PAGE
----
Gun Monkeys has surprise jet pack rounds.
I just want to make that clear: every time you play a game of Gun Monkeys there’s a chance you and your opponent will be wearing a limitless jet pack.
To hell with Skyrim’s infinite dragons. That was 2011. Monkeys strapped to tanks of kerosene is the future.
Gun Monkeys is a one-on-one arena shooter. You control a monkey who’s been sent into the future by an energy corporation to collect free and abundant energy that you can then teleport back to the present to power kettles, toasters, and inconveniently power-hungry time machines.
You leap about a randomly-generated level picking up blue cubes of energy and plonking them into your time machine for points. And what do points mean? Trapping your opponent’s monkey in an apocalyptic future with no hope of returning home and forcing the collapse of a rival energy corporation in your own present, of course.
You both begin a game with a reserve of points which trickle away with each passing second. Collecting energy cubes adds more points into the reserve and has the added benefit of reducing your opponent’s stores, too. So the more energy you collect the closer you bring them to zero. At zero you win, they lose, and your monkey can return home for champagne and/or dissection.
Your energy company in the present doesn’t just sling its simians into the future without aid. Each monkey has a cannon strapped to its arm. It’s not a one hit kill, these monkeys are the best of the best, after all.* Killing the enemy monkey reduces their points reserve and can win you the game.
Aid from the present also comes in the form of powerups. Most of these are snazzy weapons – nukes, rail guns, laser-firing miniguns – but some are ridiculous abilities. There’s a powerup called no arms. It literally takes away your opponent’s arms. You can fight an armless jet pack-wearing monkey in this game.
Shoot it with a nuke and it will paint the level in blood. I hope you laugh as maniacally as I did when you see it for the first time.
The absolute best weapon of all, though, the one which will fill you with joy to get a hit with, has to be your monkey bombs. Press shift and you drop an innocent-looking black rectangle. Three seconds after hitting the ground it explodes into three level-spanning plumes of smoke, one vertical and two horizontal. It’s basically a maxed out Bomberman bomb. Anything caught in the smoke dies instantly.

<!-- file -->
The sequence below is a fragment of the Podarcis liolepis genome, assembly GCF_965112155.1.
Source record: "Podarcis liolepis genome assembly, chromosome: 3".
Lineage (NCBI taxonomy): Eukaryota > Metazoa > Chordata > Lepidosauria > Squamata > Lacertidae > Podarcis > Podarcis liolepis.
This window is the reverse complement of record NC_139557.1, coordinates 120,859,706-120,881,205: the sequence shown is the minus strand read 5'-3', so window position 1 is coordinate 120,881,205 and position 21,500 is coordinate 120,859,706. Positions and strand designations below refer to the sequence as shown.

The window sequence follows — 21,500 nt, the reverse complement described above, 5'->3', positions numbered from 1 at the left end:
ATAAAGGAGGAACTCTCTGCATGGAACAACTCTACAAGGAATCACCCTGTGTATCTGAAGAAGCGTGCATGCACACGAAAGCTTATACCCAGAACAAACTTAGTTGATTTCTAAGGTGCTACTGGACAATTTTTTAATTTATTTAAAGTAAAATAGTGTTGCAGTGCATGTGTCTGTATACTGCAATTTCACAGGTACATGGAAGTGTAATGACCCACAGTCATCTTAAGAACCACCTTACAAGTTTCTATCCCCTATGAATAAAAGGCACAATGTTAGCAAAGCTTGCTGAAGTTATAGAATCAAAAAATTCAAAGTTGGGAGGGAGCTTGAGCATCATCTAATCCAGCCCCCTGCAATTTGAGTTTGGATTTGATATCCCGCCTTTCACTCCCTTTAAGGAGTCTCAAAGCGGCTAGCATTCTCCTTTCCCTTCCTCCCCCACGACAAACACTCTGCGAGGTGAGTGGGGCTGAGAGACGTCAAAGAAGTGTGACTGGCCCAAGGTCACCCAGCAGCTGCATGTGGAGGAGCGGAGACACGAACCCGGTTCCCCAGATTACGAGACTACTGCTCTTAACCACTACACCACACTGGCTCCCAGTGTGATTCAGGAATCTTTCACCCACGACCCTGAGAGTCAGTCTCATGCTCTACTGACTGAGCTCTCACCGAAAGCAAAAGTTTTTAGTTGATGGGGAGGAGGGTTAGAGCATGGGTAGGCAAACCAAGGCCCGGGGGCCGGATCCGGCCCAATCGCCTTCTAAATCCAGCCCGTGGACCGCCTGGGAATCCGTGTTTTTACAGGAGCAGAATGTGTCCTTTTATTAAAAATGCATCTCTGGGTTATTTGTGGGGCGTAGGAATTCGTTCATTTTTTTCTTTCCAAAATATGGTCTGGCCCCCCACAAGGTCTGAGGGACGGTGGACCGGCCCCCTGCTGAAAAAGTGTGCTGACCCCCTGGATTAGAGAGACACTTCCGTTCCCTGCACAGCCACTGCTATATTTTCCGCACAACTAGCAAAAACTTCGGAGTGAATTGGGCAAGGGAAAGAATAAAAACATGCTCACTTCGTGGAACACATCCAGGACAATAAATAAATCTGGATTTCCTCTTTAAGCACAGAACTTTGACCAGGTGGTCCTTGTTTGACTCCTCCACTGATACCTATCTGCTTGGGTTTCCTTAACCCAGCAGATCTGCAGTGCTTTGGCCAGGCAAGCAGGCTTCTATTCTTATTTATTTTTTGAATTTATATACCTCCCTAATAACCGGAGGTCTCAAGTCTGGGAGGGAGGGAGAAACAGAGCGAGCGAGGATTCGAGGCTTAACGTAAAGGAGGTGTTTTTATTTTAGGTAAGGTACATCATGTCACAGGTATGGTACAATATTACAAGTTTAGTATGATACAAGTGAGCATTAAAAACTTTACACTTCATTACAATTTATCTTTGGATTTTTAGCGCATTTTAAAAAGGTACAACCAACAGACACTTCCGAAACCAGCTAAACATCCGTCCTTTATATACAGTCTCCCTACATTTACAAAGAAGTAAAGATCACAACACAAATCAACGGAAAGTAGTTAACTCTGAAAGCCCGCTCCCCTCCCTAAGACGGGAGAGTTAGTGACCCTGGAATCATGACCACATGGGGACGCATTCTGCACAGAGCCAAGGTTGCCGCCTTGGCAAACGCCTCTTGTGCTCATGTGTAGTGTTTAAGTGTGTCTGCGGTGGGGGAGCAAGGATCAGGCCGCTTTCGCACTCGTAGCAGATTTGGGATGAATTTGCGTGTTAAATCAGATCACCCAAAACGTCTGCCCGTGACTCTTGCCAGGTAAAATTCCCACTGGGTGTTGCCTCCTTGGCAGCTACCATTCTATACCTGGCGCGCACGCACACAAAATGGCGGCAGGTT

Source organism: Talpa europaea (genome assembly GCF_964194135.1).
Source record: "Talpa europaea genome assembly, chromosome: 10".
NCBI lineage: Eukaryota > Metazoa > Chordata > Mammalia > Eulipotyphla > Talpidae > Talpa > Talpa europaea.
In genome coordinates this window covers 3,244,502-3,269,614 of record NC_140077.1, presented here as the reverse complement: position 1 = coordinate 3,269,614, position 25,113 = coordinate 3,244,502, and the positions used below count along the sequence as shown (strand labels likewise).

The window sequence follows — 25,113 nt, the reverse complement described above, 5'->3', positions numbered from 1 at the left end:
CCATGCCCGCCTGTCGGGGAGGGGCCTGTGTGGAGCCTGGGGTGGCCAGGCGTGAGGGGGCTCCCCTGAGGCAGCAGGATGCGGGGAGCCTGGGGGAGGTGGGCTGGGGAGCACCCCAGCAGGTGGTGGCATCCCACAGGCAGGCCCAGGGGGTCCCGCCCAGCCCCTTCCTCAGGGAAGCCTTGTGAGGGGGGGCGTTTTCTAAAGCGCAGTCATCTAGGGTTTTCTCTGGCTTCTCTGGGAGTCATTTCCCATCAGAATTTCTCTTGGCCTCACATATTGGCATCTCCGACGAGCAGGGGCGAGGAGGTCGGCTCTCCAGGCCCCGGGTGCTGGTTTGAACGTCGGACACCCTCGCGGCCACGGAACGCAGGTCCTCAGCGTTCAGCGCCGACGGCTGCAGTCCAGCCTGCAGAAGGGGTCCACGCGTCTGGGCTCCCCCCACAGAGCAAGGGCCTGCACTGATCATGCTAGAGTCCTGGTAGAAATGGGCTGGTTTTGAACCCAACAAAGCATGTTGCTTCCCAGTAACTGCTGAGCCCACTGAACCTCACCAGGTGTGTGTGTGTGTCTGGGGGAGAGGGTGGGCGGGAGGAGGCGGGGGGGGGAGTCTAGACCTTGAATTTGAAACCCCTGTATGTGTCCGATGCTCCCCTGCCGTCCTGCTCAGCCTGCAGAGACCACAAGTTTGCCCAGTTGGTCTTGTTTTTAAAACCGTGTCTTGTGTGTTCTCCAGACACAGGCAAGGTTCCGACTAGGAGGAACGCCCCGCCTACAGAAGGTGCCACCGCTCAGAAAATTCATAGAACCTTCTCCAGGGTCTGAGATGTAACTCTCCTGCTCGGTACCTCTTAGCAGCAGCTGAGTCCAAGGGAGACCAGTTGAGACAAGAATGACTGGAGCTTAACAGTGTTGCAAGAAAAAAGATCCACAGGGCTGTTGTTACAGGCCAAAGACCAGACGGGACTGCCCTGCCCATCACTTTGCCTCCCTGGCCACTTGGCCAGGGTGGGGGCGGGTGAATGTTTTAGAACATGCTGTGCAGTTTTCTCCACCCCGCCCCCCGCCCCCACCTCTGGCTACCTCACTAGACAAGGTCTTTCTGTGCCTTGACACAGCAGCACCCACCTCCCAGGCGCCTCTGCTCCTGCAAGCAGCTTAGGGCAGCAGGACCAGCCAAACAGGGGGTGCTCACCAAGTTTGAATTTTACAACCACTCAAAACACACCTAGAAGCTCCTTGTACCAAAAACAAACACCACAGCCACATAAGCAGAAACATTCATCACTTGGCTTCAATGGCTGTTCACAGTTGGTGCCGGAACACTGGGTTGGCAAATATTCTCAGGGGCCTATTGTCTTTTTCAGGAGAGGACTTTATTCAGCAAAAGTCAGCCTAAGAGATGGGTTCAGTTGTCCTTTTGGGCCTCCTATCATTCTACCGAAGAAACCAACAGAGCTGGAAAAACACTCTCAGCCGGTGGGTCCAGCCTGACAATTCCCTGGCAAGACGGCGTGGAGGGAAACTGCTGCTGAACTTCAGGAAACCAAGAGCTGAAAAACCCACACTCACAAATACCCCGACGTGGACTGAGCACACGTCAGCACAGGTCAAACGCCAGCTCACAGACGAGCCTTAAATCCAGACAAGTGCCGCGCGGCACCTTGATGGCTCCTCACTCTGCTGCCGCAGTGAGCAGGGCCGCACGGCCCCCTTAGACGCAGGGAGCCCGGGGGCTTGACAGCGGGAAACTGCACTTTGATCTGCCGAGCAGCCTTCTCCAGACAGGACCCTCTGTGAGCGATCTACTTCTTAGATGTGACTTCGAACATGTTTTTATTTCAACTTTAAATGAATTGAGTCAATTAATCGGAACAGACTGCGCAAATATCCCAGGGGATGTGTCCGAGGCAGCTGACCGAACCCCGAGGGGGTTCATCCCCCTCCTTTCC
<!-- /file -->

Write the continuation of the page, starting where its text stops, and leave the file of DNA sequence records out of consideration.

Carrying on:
There’s nothing I’ve found more satisfying than seeing your opponent (who may be a close friend or colleague… Jeremy) running for their time machine, three energy cubes in hand, cubes that will win the game, and dropping a mine that lines up with the portal. The monkey’s blown to pieces, the cubes are destroyed, and their points are knocked down by another 35.
I’m telling you this because I want you to feel as baffled as I am that you aren’t playing Gun Monkeys. No one is and it’s killing something brilliant.
It’s multiplayer only and requires players to function. Without them you log into an empty server and cry because you will not be blowing up monkeys today.
Empty servers are usually the sign of a bad game or one that’s been around for far too long. Gun Monkeys is neither. It simply suffered from a poor launch. There weren’t enough players around to guarantee a multiplayer match. This meant people who logged in and couldn’t immediately find a game left unhappy and didn’t log in again, which meant there were fewer people on the servers, meaning fewer matches, meaning more unhappy players, meaning the game’s current situation.
Developer Dan Marshall clearly loves this game desperately. He’s tried to solve the problem by cutting the price to just £3, giving away a second key with each copy of the game, and running a free weekend on Steam. Hell, he’s even made it so that when you play the game it generates more Steam keys which you can give away to friends.
This game needs players and you should be one of them. Buy Gun Monkeys today, give a key to your friend, start a game and instantly feel your purchase vindicated.
What are you waiting for? A hilarious trailer? Fine. But then buy buy buy.
*Or the result of horrendous genetic experiments (it’s not a distinction the game dwells on).